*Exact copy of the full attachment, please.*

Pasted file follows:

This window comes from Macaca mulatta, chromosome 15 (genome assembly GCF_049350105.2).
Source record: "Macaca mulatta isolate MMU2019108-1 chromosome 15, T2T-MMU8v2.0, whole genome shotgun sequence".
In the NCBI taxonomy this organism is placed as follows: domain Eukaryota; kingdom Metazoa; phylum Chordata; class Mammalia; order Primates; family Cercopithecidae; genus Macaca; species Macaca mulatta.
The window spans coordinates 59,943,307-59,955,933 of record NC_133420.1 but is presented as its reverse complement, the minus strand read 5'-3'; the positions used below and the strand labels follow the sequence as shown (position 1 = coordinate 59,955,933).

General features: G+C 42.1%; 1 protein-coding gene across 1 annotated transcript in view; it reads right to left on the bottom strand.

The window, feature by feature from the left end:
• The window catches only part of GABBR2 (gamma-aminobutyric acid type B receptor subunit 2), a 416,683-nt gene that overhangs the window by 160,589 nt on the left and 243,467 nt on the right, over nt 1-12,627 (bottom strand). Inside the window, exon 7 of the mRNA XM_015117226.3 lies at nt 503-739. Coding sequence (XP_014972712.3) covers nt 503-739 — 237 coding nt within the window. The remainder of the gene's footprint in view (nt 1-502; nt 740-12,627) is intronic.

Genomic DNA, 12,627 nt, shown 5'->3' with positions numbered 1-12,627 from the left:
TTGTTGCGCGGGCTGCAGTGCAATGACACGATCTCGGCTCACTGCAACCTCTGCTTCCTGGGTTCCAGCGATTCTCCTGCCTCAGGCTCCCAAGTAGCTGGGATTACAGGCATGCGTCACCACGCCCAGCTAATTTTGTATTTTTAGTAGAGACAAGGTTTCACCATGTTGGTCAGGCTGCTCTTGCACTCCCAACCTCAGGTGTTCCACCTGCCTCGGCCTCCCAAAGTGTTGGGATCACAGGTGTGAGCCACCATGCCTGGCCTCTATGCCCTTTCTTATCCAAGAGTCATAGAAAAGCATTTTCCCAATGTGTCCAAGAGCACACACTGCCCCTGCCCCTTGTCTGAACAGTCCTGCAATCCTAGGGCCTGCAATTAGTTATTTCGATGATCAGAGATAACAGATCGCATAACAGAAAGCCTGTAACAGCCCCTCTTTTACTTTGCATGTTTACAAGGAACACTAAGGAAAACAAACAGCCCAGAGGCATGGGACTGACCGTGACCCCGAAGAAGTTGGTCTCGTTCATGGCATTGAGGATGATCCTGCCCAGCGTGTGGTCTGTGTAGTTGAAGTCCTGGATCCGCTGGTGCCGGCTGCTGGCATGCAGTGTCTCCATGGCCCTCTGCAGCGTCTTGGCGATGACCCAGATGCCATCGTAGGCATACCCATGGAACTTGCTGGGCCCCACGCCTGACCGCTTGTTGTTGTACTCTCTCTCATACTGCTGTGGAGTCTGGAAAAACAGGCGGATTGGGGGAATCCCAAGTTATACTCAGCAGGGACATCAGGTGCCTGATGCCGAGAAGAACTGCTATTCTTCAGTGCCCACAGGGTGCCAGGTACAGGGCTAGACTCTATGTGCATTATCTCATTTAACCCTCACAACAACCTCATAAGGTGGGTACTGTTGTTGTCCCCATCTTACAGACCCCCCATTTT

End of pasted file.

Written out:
This window comes from Macaca mulatta, chromosome 15 (genome assembly GCF_049350105.2).
Source record: "Macaca mulatta isolate MMU2019108-1 chromosome 15, T2T-MMU8v2.0, whole genome shotgun sequence".
In the NCBI taxonomy this organism is placed as follows: domain Eukaryota; kingdom Metazoa; phylum Chordata; class Mammalia; order Primates; family Cercopithecidae; genus Macaca; species Macaca mulatta.
The window spans coordinates 59,943,307-59,955,933 of record NC_133420.1 but is presented as its reverse complement, the minus strand read 5'-3'; the positions used below and the strand labels follow the sequence as shown (position 1 = coordinate 59,955,933).

General features: G+C 42.1%; 1 protein-coding gene across 1 annotated transcript in view; it reads right to left on the bottom strand.

The window, feature by feature from the left end:
• The window catches only part of GABBR2 (gamma-aminobutyric acid type B receptor subunit 2), a 416,683-nt gene that overhangs the window by 160,589 nt on the left and 243,467 nt on the right, over nt 1-12,627 (bottom strand). Inside the window, exon 7 of the mRNA XM_015117226.3 lies at nt 503-739. Coding sequence (XP_014972712.3) covers nt 503-739 — 237 coding nt within the window. The remainder of the gene's footprint in view (nt 1-502; nt 740-12,627) is intronic.

Genomic DNA, 12,627 nt, shown 5'->3' with positions numbered 1-12,627 from the left:
TTGTTGCGCGGGCTGCAGTGCAATGACACGATCTCGGCTCACTGCAACCTCTGCTTCCTGGGTTCCAGCGATTCTCCTGCCTCAGGCTCCCAAGTAGCTGGGATTACAGGCATGCGTCACCACGCCCAGCTAATTTTGTATTTTTAGTAGAGACAAGGTTTCACCATGTTGGTCAGGCTGCTCTTGCACTCCCAACCTCAGGTGTTCCACCTGCCTCGGCCTCCCAAAGTGTTGGGATCACAGGTGTGAGCCACCATGCCTGGCCTCTATGCCCTTTCTTATCCAAGAGTCATAGAAAAGCATTTTCCCAATGTGTCCAAGAGCACACACTGCCCCTGCCCCTTGTCTGAACAGTCCTGCAATCCTAGGGCCTGCAATTAGTTATTTCGATGATCAGAGATAACAGATCGCATAACAGAAAGCCTGTAACAGCCCCTCTTTTACTTTGCATGTTTACAAGGAACACTAAGGAAAACAAACAGCCCAGAGGCATGGGACTGACCGTGACCCCGAAGAAGTTGGTCTCGTTCATGGCATTGAGGATGATCCTGCCCAGCGTGTGGTCTGTGTAGTTGAAGTCCTGGATCCGCTGGTGCCGGCTGCTGGCATGCAGTGTCTCCATGGCCCTCTGCAGCGTCTTGGCGATGACCCAGATGCCATCGTAGGCATACCCATGGAACTTGCTGGGCCCCACGCCTGACCGCTTGTTGTTGTACTCTCTCTCATACTGCTGTGGAGTCTGGAAAAACAGGCGGATTGGGGGAATCCCAAGTTATACTCAGCAGGGACATCAGGTGCCTGATGCCGAGAAGAACTGCTATTCTTCAGTGCCCACAGGGTGCCAGGTACAGGGCTAGACTCTATGTGCATTATCTCATTTAACCCTCACAACAACCTCATAAGGTGGGTACTGTTGTTGTCCCCATCTTACAGACCCCCCATTTT